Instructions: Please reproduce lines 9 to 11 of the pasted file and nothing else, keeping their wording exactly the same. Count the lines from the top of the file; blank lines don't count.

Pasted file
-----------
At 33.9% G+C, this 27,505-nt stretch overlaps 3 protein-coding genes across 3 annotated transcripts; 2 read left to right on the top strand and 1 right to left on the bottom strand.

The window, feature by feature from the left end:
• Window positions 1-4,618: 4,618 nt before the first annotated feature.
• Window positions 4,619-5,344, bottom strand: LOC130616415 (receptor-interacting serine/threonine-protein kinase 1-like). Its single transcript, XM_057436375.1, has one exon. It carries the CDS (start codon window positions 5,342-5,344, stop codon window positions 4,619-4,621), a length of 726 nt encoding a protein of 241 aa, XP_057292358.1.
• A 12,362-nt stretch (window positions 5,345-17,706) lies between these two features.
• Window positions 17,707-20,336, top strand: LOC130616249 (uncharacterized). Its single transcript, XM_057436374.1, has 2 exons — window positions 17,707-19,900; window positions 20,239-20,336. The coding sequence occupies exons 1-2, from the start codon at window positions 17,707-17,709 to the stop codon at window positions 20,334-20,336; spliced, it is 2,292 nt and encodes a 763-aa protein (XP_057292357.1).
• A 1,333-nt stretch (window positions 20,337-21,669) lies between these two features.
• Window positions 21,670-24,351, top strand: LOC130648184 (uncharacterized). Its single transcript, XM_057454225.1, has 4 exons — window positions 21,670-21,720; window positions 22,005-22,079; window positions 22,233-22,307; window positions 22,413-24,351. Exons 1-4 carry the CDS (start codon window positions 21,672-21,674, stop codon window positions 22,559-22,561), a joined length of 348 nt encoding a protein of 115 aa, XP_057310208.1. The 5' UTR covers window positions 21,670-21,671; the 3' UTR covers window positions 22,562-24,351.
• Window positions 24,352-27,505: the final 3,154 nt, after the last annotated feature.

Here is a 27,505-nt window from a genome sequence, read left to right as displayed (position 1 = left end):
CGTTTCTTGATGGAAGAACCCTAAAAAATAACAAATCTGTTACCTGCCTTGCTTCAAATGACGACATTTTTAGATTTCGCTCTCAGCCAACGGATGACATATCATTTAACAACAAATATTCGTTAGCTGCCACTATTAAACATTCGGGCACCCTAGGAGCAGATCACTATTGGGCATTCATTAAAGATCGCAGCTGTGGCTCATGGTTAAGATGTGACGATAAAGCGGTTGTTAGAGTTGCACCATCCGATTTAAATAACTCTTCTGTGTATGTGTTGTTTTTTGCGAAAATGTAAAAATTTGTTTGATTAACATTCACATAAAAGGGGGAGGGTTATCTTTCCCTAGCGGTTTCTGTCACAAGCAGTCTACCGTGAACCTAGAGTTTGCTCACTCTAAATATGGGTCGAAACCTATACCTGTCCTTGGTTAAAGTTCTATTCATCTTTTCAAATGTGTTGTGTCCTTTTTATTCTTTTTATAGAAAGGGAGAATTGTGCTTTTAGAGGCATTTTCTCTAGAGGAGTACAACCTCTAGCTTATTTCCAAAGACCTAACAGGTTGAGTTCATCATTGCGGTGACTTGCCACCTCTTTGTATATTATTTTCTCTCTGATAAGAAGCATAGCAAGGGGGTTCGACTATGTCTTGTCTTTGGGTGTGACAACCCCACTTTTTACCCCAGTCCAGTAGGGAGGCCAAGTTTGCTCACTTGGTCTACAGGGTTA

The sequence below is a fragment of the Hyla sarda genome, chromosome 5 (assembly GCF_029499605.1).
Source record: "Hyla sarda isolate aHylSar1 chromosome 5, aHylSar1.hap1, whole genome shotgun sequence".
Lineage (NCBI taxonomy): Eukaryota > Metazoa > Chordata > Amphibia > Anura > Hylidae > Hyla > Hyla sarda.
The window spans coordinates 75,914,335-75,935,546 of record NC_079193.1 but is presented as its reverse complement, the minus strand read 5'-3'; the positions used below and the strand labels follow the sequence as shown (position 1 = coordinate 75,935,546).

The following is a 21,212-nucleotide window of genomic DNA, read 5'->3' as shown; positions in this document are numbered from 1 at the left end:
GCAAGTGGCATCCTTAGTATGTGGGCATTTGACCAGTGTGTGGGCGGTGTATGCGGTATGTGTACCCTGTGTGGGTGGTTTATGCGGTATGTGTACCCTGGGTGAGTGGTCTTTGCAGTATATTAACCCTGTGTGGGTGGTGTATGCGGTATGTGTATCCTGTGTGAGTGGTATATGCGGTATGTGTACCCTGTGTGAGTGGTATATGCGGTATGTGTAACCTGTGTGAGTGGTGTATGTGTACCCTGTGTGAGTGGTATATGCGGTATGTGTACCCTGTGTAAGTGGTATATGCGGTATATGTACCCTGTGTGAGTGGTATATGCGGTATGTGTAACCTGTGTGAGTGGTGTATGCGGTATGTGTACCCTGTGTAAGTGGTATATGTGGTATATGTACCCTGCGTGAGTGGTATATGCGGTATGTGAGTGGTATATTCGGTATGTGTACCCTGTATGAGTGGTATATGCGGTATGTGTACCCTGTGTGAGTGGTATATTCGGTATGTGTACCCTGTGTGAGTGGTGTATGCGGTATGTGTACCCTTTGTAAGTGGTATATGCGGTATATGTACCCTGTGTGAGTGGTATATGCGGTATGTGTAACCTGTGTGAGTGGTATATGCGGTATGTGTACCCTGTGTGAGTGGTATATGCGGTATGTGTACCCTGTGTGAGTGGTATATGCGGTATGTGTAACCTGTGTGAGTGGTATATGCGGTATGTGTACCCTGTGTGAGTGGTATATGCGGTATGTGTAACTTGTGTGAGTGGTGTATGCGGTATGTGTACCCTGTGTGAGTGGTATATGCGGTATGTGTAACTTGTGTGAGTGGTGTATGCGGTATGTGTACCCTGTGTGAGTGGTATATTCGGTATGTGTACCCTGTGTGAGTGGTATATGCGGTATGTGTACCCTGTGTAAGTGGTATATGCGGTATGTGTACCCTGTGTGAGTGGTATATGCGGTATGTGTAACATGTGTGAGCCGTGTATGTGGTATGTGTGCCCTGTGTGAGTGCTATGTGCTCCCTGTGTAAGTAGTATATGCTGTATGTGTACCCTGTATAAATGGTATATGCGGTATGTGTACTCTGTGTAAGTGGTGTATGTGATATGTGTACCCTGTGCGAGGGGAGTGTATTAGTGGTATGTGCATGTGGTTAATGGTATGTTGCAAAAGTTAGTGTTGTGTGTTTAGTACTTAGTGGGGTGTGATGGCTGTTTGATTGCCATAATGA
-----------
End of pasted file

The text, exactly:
• Window positions 24,352-27,505: the final 3,154 nt, after the last annotated feature.

Here is a 27,505-nt window from a genome sequence, read left to right as displayed (position 1 = left end):
CGTTTCTTGATGGAAGAACCCTAAAAAATAACAAATCTGTTACCTGCCTTGCTTCAAATGACGACATTTTTAGATTTCGCTCTCAGCCAACGGATGACATATCATTTAACAACAAATATTCGTTAGCTGCCACTATTAAACATTCGGGCACCCTAGGAGCAGATCACTATTGGGCATTCATTAAAGATCGCAGCTGTGGCTCATGGTTAAGATGTGACGATAAAGCGGTTGTTAGAGTTGCACCATCCGATTTAAATAACTCTTCTGTGTATGTGTTGTTTTTTGCGAAAATGTAAAAATTTGTTTGATTAACATTCACATAAAAGGGGGAGGGTTATCTTTCCCTAGCGGTTTCTGTCACAAGCAGTCTACCGTGAACCTAGAGTTTGCTCACTCTAAATATGGGTCGAAACCTATACCTGTCCTTGGTTAAAGTTCTATTCATCTTTTCAAATGTGTTGTGTCCTTTTTATTCTTTTTATAGAAAGGGAGAATTGTGCTTTTAGAGGCATTTTCTCTAGAGGAGTACAACCTCTAGCTTATTTCCAAAGACCTAACAGGTTGAGTTCATCATTGCGGTGACTTGCCACCTCTTTGTATATTATTTTCTCTCTGATAAGAAGCATAGCAAGGGGGTTCGACTATGTCTTGTCTTTGGGTGTGACAACCCCACTTTTTACCCCAGTCCAGTAGGGAGGCCAAGTTTGCTCACTTGGTCTACAGGGTTA